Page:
69. Allied air reconnaissance spots a new threat: The Japanese 14th Tank Regiment, having finally traversed the hellish Tiddim Road, arrives on the Imphal plain. However, having left the 5th Company (comprising Type 01 Ho-Ni 75mm self-propelled guns) behind as a rearguard at Fort White and having suffered numerous breakdowns, the ‘Regiment’ is now reduced to a mere company in strength. At the head of the column is the much-reduced 6th Company, comprising Stuart tanks captured from the British in 1942. Following behind is the 1st Company, comprising Type 95 Ha-Go light tanks. [Note that in reality, the 14th Tank Regiment didn’t arrive at Imphal until the 3rd Battle of Bishenpur over a month later, but we decided to include them for a bit of extra spectacle… It is the Tank Museum, after all…]
70. Bringing up the rear of the column are the 2nd and 3rd Companies, plus the Regimental HQ, all equipped with Type 97 Shinhoto Chi-Ha medium tanks. A few of these tanks have been upgraded with armour plate taken from Stuarts wrecked in 1942.
71. Passing through Ningthoukong and Awang Khunou, the column turns off the road at Upokpi, intending to meet the British tanks on the open paddy-plain.
72. A Hurricane IIc circles high over the plain, waiting for targets to be identified to him by the Tactical Control Parties on the ground.
73. The commander of 14th Tank Regiment hopes that by putting his Stuarts at the head of the column, the British will be fooled into holding fire…
74. As the Japanese tanks press optimistically forward, 3rd Carabiniers wait, covering the flank of the continued assault on Potsangbam.
75. 11th Company finally catch up with the tankettes at Kha Aimol, securing the Emperor’s great victory! Banzai!
76. The rest of 11th Company hurries across the paddy fields.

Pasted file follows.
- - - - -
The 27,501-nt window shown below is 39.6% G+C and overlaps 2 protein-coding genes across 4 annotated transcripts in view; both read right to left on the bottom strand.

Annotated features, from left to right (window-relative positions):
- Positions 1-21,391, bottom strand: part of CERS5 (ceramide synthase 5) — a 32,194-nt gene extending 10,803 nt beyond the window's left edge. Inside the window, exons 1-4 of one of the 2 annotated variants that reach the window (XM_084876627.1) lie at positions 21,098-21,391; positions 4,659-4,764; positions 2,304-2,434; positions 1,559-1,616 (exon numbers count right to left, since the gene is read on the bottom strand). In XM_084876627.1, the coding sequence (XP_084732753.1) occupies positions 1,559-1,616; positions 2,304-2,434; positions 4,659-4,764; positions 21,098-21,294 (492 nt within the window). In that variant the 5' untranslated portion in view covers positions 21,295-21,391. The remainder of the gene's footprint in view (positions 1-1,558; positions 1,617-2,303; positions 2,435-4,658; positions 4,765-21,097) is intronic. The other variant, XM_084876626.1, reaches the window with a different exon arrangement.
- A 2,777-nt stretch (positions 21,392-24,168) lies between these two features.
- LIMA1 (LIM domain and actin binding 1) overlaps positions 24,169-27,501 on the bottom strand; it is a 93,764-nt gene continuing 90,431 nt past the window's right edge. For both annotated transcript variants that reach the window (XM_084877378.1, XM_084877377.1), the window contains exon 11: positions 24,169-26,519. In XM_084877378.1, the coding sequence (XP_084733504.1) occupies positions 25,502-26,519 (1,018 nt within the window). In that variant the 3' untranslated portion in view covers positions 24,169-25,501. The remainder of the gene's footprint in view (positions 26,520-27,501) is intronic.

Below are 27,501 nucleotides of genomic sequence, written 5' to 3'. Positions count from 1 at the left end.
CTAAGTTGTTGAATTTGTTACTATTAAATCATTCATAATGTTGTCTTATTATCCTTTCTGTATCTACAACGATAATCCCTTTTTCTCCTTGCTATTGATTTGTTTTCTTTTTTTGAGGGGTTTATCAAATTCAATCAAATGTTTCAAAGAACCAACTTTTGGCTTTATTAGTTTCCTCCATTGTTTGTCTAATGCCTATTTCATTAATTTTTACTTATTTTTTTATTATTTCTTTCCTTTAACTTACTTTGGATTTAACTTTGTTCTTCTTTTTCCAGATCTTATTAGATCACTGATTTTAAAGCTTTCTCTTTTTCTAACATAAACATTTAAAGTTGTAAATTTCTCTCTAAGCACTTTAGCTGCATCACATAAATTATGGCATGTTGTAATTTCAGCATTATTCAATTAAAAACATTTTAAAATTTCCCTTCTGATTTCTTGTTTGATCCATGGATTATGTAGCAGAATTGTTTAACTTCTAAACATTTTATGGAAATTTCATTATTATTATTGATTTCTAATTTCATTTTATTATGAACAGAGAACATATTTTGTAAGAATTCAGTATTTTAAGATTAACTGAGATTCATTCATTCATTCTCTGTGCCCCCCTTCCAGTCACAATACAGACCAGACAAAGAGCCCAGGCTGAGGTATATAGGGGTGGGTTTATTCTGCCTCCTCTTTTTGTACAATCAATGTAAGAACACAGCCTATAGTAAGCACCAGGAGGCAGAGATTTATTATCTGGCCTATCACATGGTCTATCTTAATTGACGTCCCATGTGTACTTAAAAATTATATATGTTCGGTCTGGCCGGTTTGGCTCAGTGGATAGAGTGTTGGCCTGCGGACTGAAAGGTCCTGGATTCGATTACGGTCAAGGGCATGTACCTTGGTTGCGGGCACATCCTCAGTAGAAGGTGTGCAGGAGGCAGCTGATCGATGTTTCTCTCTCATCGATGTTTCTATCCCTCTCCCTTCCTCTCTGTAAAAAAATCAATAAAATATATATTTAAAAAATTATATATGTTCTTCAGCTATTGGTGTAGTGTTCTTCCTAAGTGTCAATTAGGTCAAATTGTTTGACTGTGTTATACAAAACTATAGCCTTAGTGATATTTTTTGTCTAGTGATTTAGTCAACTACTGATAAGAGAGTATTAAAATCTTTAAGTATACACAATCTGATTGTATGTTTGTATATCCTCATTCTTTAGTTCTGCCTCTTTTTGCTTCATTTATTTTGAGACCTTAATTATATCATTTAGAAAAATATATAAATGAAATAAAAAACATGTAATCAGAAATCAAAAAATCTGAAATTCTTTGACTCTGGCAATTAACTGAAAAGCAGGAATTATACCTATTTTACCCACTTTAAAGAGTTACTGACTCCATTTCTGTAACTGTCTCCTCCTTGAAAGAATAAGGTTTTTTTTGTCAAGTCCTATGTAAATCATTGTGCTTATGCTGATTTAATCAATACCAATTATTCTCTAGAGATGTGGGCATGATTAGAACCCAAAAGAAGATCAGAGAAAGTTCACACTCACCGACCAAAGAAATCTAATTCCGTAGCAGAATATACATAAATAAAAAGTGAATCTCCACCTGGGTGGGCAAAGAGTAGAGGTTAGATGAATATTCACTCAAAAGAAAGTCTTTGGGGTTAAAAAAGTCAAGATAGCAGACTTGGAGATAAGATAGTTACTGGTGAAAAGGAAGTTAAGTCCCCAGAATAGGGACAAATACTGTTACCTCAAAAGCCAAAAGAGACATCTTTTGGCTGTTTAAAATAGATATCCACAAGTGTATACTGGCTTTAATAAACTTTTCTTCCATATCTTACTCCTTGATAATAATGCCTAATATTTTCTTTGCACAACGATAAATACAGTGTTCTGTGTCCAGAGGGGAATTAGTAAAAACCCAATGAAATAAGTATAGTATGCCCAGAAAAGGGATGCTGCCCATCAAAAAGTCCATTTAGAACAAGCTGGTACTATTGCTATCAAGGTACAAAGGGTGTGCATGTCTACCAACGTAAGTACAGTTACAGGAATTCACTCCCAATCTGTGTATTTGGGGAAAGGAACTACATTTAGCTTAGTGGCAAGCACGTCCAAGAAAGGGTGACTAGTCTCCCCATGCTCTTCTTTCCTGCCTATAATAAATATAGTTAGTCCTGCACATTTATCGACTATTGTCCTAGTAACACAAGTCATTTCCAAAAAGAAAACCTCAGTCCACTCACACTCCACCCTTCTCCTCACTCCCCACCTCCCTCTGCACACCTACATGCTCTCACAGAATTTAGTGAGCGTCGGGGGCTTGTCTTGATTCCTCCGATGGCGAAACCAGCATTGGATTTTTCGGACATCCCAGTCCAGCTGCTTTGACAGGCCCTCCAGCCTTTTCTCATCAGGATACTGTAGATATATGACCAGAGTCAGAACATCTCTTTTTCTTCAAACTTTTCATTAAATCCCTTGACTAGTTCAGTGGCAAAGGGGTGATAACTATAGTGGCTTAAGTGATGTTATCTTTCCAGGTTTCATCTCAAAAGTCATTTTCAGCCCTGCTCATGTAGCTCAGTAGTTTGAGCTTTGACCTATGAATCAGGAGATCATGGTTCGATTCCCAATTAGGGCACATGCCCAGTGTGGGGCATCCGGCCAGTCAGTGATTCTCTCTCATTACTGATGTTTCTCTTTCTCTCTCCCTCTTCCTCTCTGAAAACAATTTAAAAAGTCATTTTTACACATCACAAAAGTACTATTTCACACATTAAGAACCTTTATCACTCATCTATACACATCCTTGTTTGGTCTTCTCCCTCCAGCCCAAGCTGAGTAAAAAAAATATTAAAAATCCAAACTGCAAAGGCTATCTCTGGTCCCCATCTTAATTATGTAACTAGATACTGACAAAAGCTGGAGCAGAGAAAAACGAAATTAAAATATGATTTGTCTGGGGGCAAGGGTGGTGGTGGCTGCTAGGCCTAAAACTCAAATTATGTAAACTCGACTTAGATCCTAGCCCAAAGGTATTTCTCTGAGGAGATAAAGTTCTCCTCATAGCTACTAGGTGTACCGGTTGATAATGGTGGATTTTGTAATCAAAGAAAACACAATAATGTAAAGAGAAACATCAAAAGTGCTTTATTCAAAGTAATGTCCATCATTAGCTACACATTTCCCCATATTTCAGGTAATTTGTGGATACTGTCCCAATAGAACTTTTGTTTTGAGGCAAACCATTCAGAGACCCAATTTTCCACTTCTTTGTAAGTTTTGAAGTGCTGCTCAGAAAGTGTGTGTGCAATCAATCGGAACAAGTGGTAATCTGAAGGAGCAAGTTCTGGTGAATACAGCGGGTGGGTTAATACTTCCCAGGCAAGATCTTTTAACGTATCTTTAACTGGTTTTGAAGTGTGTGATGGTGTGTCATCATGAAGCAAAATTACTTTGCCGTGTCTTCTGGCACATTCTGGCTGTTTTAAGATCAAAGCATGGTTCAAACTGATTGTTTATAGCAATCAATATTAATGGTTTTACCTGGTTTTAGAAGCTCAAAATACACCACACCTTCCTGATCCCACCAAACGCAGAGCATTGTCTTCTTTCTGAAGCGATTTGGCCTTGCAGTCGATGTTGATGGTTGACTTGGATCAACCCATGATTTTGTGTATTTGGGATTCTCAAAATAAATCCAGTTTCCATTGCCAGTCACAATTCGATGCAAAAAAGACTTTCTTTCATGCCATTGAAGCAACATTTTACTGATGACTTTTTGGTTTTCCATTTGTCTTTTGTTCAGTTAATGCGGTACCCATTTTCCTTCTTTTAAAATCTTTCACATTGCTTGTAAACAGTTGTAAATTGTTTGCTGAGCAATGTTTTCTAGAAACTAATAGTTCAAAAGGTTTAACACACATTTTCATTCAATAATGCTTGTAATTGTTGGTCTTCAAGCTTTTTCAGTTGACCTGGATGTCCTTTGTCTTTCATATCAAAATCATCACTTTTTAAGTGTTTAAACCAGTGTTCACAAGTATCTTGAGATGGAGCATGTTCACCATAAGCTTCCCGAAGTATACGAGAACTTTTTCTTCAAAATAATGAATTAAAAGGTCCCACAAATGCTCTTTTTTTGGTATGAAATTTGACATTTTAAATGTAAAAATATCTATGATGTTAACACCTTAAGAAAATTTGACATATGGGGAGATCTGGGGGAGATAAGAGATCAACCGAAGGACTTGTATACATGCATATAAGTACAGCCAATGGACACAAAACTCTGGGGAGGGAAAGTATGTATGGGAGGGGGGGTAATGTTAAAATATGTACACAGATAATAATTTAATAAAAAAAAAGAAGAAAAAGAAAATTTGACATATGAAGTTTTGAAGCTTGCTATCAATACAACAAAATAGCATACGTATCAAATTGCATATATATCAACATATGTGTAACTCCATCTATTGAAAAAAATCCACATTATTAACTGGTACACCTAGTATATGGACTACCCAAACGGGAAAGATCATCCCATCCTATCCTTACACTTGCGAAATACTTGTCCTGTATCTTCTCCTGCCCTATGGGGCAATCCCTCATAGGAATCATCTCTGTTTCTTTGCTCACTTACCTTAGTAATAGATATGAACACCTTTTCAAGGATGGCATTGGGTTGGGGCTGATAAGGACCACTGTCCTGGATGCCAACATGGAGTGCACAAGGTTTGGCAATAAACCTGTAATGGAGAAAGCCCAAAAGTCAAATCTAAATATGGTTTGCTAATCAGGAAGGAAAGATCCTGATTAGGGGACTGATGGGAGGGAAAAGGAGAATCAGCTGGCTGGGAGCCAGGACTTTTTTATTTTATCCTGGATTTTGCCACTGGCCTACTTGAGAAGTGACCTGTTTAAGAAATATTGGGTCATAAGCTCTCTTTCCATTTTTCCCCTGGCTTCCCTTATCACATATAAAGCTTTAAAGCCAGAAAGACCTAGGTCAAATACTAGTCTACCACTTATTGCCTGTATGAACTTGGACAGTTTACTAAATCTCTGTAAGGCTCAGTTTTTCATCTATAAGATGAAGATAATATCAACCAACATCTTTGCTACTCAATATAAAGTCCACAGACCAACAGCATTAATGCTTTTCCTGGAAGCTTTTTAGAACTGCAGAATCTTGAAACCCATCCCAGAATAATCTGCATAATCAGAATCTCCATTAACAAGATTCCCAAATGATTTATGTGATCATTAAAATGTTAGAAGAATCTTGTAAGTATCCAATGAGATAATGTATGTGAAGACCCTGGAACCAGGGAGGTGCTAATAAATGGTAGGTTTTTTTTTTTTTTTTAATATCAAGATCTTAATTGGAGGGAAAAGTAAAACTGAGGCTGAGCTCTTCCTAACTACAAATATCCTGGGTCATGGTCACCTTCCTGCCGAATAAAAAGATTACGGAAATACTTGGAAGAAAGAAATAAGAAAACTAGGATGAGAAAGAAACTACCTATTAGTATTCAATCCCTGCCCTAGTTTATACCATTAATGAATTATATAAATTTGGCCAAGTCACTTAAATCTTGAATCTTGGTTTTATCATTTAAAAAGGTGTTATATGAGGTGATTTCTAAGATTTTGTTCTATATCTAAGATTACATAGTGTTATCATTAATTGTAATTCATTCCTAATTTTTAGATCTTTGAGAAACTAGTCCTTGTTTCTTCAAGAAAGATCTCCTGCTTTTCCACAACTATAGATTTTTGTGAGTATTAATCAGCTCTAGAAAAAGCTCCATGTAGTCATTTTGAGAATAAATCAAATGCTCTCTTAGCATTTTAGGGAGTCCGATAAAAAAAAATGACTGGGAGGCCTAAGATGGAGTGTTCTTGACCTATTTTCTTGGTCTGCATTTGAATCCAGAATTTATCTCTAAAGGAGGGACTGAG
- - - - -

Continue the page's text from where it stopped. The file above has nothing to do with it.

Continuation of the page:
77. The Sikh-sneak flank attack approaches Potsangbam. All that awaits them is the lonely FO for the ‘Mega-Mortar’ Company.
78. The Japanese garrison of Kwa Sipahi, beset on all sides by Sikhs and Bombay Sappers armed with flamethrowers, makes its last stand. The fight is brutal and brief.
79. Having been relieved by 11th Company, the Tankette Company is now free to leave the cover of Kha Aimol and join the attack of 14th Tank Regiment. However, the company soon suffers losses to long-range 75mm fire from the Lees of 3rd Carabiniers.
80. Despite the heroic sacrifice of the 33rd Tankette Company (or perhaps because of it?), the 14th Tank Regiment seems reluctant to exchange fire with the Lee tanks of 3rd Carabiniers and instead ‘assesses the tactical situation’ (i.e. hides) from Upokpi.
90. The lead Ha-Go picks off an unwary section of Yorkshiremen as they move around the southern side of Potsangbam, but otherwise the 14th Tank Regiment remains curiously un-engaged, despite the urgings of Colonel Taguchi.
91. On the northern side of Potsangbam, the Sikhs successfully breach the defences and establish a foothold in the defences. However, one section of Sikhs is beaten off by the heroic mortar FO! With Kwa Sipahi now securely in Allied hands, the rest of the Sikhs move south to reinforce the foothold and the Bombay Sappers & Miners follow.